Keeping Rosy - Christine Bottomley interview (exclusive)
Interview by Rob Carnevale
CHRISTINE Bottomley talks about the appeal of working alongside Maxine Peake in new British thriller Keeping Rosy and why playing the role of feisty sister Sarah represented a polar opposite character to herself.
She also reflects on her own career to date, including spending a morning with Peter O’Toole on Venus, being championed by Jimmy McGovern on The Street and working with Clio Barnard on the critically-acclaimed The Arbor. And she gives us a little insight into what to expect from forthcoming BBC series, In The Club.
Q. What can audiences expect from Keeping Rosy?
Christine Bottomley: Well, I think it’s kind of a thriller that’s powered through by a woman. Something happens to her and she goes on a bit of a journey and has a re-awakening. She starts off as this hard-faced businesswoman but then my character comes into the mix and they have to deal with a crisis. I’m a bit of a scallywag in it, really, but these two women learn from each other. I watched it again recently and I think it’s really quite brave. Predominantly, for the first 50 minutes it’s Maxine Peake hitting her stride and being brilliant and then it really takes shape in the second third with lots of twists and turns.
Q. And your character, Sarah, is described as ‘feisty’. How was that to play?
Christine Bottomley: She is feisty and definitely one of those women who would pay more attention to the fella’s in room. I’m a woman’s woman but she’s not. So, it was interesting to play someone that if a fella comes into the room, she changes the way she is and the way she responds because that’s the polar opposite to myself. That being said, she’s feisty but she’s also full of heart. She’s just the kind of woman who should maybe think before she speaks – but in her eyes, everything she does is done through the best of intentions.
Q. Is it liberating to play someone like that?
Christine Bottomley: It’s different and enjoyable… because she doesn’t think before she speaks, so she’s not quite as calculated as some characters that I’ve played. And she’s not being manipulative to provoke a response. So, she represented a different challenge for me, which is always great to do as an actress.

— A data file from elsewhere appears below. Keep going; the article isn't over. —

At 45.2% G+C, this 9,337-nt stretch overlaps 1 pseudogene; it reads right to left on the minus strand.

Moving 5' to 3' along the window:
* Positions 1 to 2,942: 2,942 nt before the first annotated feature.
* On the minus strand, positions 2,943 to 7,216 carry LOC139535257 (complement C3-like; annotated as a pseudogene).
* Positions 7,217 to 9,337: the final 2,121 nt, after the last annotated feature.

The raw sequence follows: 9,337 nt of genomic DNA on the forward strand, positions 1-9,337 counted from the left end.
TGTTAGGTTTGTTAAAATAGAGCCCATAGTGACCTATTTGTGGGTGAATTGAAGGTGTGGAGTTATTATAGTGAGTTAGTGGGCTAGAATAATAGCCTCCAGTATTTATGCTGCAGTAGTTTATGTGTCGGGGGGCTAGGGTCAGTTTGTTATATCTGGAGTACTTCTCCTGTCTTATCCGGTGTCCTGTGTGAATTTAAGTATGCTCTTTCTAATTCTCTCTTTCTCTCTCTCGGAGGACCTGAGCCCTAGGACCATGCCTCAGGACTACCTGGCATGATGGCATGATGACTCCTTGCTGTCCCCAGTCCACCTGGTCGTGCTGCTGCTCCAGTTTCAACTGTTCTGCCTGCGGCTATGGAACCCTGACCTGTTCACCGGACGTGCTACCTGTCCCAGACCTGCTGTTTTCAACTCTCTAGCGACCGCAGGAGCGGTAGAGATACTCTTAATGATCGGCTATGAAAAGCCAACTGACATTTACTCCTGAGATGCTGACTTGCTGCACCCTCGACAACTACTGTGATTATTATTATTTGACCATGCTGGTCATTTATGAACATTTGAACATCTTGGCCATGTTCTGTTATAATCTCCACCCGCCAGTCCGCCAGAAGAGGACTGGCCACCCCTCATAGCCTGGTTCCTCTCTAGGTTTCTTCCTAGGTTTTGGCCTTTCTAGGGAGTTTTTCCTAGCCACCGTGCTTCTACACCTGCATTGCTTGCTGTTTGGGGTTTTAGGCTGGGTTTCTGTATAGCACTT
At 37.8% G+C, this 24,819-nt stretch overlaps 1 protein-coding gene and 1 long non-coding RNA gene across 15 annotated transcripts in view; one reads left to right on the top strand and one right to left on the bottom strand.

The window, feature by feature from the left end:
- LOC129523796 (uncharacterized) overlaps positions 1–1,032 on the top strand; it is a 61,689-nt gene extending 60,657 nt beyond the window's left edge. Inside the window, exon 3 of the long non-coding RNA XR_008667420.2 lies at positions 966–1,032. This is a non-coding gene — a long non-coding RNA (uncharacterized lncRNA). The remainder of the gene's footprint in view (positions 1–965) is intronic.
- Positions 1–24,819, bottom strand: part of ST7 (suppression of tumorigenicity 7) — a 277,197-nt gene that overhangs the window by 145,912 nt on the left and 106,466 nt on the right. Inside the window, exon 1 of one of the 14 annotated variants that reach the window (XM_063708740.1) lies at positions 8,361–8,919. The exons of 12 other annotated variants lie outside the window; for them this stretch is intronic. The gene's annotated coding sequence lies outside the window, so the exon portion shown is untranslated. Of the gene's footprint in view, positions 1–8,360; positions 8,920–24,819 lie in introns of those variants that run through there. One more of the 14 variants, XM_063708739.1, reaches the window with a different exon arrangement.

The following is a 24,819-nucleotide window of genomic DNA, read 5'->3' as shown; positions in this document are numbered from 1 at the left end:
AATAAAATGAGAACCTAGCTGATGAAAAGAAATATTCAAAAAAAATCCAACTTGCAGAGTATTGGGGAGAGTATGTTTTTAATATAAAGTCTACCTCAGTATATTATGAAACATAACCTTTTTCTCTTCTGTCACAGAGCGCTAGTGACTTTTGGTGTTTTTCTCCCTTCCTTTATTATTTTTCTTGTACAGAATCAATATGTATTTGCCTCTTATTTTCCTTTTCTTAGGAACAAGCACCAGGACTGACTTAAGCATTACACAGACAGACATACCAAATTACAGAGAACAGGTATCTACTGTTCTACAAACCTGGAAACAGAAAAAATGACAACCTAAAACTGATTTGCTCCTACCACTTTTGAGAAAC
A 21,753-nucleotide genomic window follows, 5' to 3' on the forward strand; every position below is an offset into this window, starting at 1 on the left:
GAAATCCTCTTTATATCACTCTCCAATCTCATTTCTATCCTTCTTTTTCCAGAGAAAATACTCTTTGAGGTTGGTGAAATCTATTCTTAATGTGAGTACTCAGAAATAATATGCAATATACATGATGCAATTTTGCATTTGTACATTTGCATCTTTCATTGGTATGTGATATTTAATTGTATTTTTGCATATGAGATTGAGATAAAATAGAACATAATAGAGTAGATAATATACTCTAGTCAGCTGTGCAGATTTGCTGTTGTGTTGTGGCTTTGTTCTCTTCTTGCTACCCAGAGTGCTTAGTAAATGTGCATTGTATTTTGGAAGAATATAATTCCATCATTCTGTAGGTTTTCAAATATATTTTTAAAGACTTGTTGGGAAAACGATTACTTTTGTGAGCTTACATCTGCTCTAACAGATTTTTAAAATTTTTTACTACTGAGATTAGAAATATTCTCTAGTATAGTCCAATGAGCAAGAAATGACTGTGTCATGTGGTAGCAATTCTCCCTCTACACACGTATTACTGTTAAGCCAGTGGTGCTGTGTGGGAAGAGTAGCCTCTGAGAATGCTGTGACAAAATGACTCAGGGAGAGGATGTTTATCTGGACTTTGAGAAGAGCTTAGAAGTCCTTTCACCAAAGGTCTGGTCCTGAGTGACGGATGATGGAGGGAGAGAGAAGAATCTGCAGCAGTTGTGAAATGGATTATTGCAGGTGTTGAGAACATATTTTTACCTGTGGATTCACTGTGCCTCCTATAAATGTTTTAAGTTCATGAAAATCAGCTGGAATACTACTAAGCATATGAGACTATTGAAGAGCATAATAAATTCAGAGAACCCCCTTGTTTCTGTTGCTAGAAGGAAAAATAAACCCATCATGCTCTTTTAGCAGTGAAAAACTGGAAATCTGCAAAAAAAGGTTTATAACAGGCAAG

Q. It sounds like a film that boasts plenty of strong roles for women. Is that something you’ve noticed is hard to find? Or is it getting easier?
Christine Bottomley: No, I think that, actually, over the last few years it’s been getting loads better and it’s a really exciting time to be a female reading scripts. I just finished a series set in Manchester which is all women [In The Club for the BBC]. It stars Hermione Norris, Tara Fitzgerald and Jill Halfpenny and it’s about an ante-natal group. It’s basically all females, so that was what was so appealing about the project. I think people are finally realising that women are interesting and more interesting the older they get. But it’s taken a while for that realisation to happen. Indeed, there were times when it was quite worrying that after hitting a certain age, you wouldn’t hear from a lot of actresses anymore. But that’s when women hit their stride and get a lot more interesting. You see that in roles for males but it’s slowly getting better for women too.
Q. You play a pregnant midwife in In The Club, don’t you?
Christine Bottomley: Well, at first, you wonder is she/isn’t she? But then it turns out that she is. I don’t actually have kids myself so I found that part interesting because, obviously, I’ve never given birth in real life, and yet you see it in its full throws in this series! It’s not quite Call The Midwife and it’s not One Born Every Minute but we’re trying to make it as real as possible. So, I’d say that it was more liberating to dive in and go for it in that kind of role. And to be working with such a group of great women was amazing – it was a really good project and one of those where you come away having made some really good friends. I wish there were more like that.
Q. Did it make you think twice about having kids yourself?
Christine Bottomley: Well, who knows [laughs]. I think new life is the most exciting thing and I absolutely have so much respect for my friends and family that have gone and done it because it seems like the hardest job in the world. So, who knows – maybe one day I might try it myself. But I completely salute anyone who does.